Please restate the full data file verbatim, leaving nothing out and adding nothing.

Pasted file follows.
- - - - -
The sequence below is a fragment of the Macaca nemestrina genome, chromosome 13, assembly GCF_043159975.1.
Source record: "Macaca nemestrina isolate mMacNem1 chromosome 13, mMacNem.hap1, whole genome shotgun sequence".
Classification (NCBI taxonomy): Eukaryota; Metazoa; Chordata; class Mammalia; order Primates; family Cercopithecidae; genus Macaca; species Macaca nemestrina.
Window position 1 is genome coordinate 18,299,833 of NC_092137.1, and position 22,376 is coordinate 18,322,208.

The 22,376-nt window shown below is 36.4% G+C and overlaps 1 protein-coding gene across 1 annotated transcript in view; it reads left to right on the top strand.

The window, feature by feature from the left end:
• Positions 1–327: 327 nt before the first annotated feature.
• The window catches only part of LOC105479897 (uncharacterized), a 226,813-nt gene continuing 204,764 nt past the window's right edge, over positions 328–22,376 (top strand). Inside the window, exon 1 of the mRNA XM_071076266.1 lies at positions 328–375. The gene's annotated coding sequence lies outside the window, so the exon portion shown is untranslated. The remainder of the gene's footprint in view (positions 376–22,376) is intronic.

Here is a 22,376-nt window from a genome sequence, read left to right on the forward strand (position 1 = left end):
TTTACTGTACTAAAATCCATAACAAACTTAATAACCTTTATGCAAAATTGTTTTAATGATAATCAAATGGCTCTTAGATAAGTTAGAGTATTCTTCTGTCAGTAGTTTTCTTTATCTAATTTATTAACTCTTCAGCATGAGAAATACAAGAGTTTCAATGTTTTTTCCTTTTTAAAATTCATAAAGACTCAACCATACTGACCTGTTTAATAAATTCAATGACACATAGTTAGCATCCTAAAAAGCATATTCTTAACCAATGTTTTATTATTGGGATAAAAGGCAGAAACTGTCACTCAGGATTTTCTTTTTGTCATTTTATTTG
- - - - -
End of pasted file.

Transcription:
The sequence below is a fragment of the Macaca nemestrina genome, chromosome 13, assembly GCF_043159975.1.
Source record: "Macaca nemestrina isolate mMacNem1 chromosome 13, mMacNem.hap1, whole genome shotgun sequence".
Classification (NCBI taxonomy): Eukaryota; Metazoa; Chordata; class Mammalia; order Primates; family Cercopithecidae; genus Macaca; species Macaca nemestrina.
Window position 1 is genome coordinate 18,299,833 of NC_092137.1, and position 22,376 is coordinate 18,322,208.

The 22,376-nt window shown below is 36.4% G+C and overlaps 1 protein-coding gene across 1 annotated transcript in view; it reads left to right on the top strand.

The window, feature by feature from the left end:
• Positions 1–327: 327 nt before the first annotated feature.
• The window catches only part of LOC105479897 (uncharacterized), a 226,813-nt gene continuing 204,764 nt past the window's right edge, over positions 328–22,376 (top strand). Inside the window, exon 1 of the mRNA XM_071076266.1 lies at positions 328–375. The gene's annotated coding sequence lies outside the window, so the exon portion shown is untranslated. The remainder of the gene's footprint in view (positions 376–22,376) is intronic.

Here is a 22,376-nt window from a genome sequence, read left to right on the forward strand (position 1 = left end):
TTTACTGTACTAAAATCCATAACAAACTTAATAACCTTTATGCAAAATTGTTTTAATGATAATCAAATGGCTCTTAGATAAGTTAGAGTATTCTTCTGTCAGTAGTTTTCTTTATCTAATTTATTAACTCTTCAGCATGAGAAATACAAGAGTTTCAATGTTTTTTCCTTTTTAAAATTCATAAAGACTCAACCATACTGACCTGTTTAATAAATTCAATGACACATAGTTAGCATCCTAAAAAGCATATTCTTAACCAATGTTTTATTATTGGGATAAAAGGCAGAAACTGTCACTCAGGATTTTCTTTTTGTCATTTTATTTG